Captured by the aggressive pirate captain of a Barbary corsair ship off the North African coast in the latter half of the eighteenth century, David Jordan faces a life of slavery of the worst kind when he is taken to the specialist markets of Tripoli . However, the enigmatic man who finally buys him is not all what David expects.
Robert Charteris has a very personal reason for fighting against the iniquity of slavery and, in disguise, witnesses the disposal of the slave cargo from a captured English ship and, for the first time in fifteen years, Charteris feels an interest in another man.
His decision to rescue the young man has repercussions he could never have expected in this tale of high passion and forbidden love.
Review by Alex Beecroft
I admit I wanted to like this book from before I even picked it up. The Barbary pirates of the Ottoman Empire make a fabulous setting, rich with Arabian Nights romance, that isn’t explored enough, in my opinion. I would have picked the book up for nothing more than that.
‘Beyond the Veil’ makes great use of that setting to spin a tale that is equally balanced between action adventure and sensuality. It hits the ground running with the battle at sea during which David and his companions are captured by the mysterious pirate Malik, and keeps you turning pages through tense moments, exciting rescues, exotic voyages etc right to the end. As this is happening, David’s awareness of his own desires mounts and he has to come to terms with the fact that he is in love with another man – his rescuer, Robert Charteris.
This is a fast paced, entertaining novel with more than a flavour of the mysterious East, and I can recommend it on that level alone. I can also recommend it for the slow and sultry way that David experiences his sexual awakening. The sex scenes are some of the best in the book, and I really enjoyed the escalation of confusion, UST, fascination and finally abandon.
I did, however, have a couple of problems with the book which prevented me from enjoying it as wholeheartedly as I wanted to. A nitpick struck me in the first page – why are the pirates firing their cannons while their own boarding party are on the deck of David’s ship? They’ll hit their own men! A similar problem occurs during another chase at sea – the pirate ship, while coming up behind its prey, fires ‘a shot across the bow’. You can’t shoot across the front of a ship while you’re behind it.
These things stand out to me because I write Age of Sail stories myself, and the mechanics of sea-battles are of interest to me. I hesitated before pointing them out at all, because I don’t suppose many other readers would notice or care. But they bothered me.
A more fundamental problem to me was the book’s hero David. David is a beautiful young man, who seems to cry a lot. He occasionally puts up a plucky resistance to his captors, but it’s a very ineffectual resistance which only seems to emphasise that he’s a traditional spirited heroine. I call him a heroine advisedly because he’s too passive to be a hero. He’s the cause of action in other people, but not a force in his own right. Having said that he causes other people to act, this wouldn’t be a bad thing at all if he wasn’t so damn stupid. Other characters praise him for his compassion, but it’s a compassion mixed with blind irrationality and a tendency to nag people who know better to do things which they know are suicidal, but can’t resist doing to please him:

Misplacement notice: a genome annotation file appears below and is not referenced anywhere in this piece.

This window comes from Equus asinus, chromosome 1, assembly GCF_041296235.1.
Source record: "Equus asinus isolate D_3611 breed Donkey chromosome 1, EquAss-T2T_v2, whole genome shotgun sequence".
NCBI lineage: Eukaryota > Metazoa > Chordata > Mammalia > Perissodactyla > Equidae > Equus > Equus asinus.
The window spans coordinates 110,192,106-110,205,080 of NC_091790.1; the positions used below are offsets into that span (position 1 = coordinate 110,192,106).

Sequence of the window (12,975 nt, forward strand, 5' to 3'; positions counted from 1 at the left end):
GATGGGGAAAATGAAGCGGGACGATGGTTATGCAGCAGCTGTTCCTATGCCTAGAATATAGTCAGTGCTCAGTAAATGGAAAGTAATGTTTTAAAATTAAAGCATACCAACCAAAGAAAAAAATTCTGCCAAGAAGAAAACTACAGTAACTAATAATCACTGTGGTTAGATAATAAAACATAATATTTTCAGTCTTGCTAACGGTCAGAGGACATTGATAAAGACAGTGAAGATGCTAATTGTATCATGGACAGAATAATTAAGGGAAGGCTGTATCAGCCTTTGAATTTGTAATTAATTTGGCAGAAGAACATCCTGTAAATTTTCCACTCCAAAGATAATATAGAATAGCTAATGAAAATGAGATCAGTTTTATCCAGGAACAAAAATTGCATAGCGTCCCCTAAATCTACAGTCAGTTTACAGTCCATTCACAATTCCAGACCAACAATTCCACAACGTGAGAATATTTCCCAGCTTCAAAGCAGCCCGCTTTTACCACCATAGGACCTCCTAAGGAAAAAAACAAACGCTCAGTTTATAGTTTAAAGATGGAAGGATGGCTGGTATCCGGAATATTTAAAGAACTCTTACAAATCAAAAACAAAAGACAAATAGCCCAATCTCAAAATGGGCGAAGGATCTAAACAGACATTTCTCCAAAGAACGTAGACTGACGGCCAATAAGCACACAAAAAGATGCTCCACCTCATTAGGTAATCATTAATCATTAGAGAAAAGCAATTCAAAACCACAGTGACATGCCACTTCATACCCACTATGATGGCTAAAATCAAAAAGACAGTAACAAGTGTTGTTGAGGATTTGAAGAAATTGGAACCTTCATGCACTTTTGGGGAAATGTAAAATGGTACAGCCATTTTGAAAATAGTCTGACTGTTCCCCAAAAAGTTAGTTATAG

‘But why can’t you rescue everyone? I know you’ve explained that you can’t do this too often without risking the entire future of the white-slave underground railroad you’ve painstakingly built up over years. But why? I’m not going unless you rescue everyone. Oh dear, the attempt to rescue everyone has resulted in them all being killed? Never mind dear, you mustn’t blame yourself.’
I was waiting with baited breath for Richard to look up and say what I was thinking, which was ‘no, David, I blame you,’ but sadly this didn’t happen. David gets to demonstrate his loveliness by comforting Richard instead.
I wish I could say it was just one incident, but David’s inexplicable whining carries on throughout. He claims to be depressed because there’s nothing for him to do to help Richard. So Richard arranges to give him a job appropriate to his skills and interests. Whereupon David throws a strop and claims Richard doesn’t care about him. Huh?
By the end of the book Richard is claiming it’s too dangerous to use a certain disguise too often, and David is still going ‘but why can’t you use it?’ Fortunately Richard has learned better than to actually listen to him any more, or I would fear for Richard’s life expectancy beyond the end of the book.
This is not a flaw in the author’s conception, because Stephie Woods gives David a perfectly convincing backstory which does explain why he is so emotionally needy and messed up. It’s just a matter of what I like and don’t like in a character. Reading other reviews I see that many other people have fallen in love with David for his vulnerability and empathy. If I could have done that myself, I would have enjoyed the book much more.
A second place where the characters got in my way of complete enjoyment was in the subplot with Suzanna and the pirate captain Malik. I honestly have no idea at all how Suzanna could delude herself that being a pirate’s bedslave equalled achieving perfect freedom. But mention of the subplot reminds me of the many things I did enjoy in the book – the slave smuggling ring, the action-adventure plot and the luxurious, sensual journey into Egypt, where David’s ingénue-like delight in everything he was seeing made him for once a pleasure to be with.
If you don’t mind your men passive, weepy and irrational, then you will love this. If you do mind it, you may very well still enjoy the book for its other fine qualities. It’s worth a try, at least!
Buy the Book: Phaze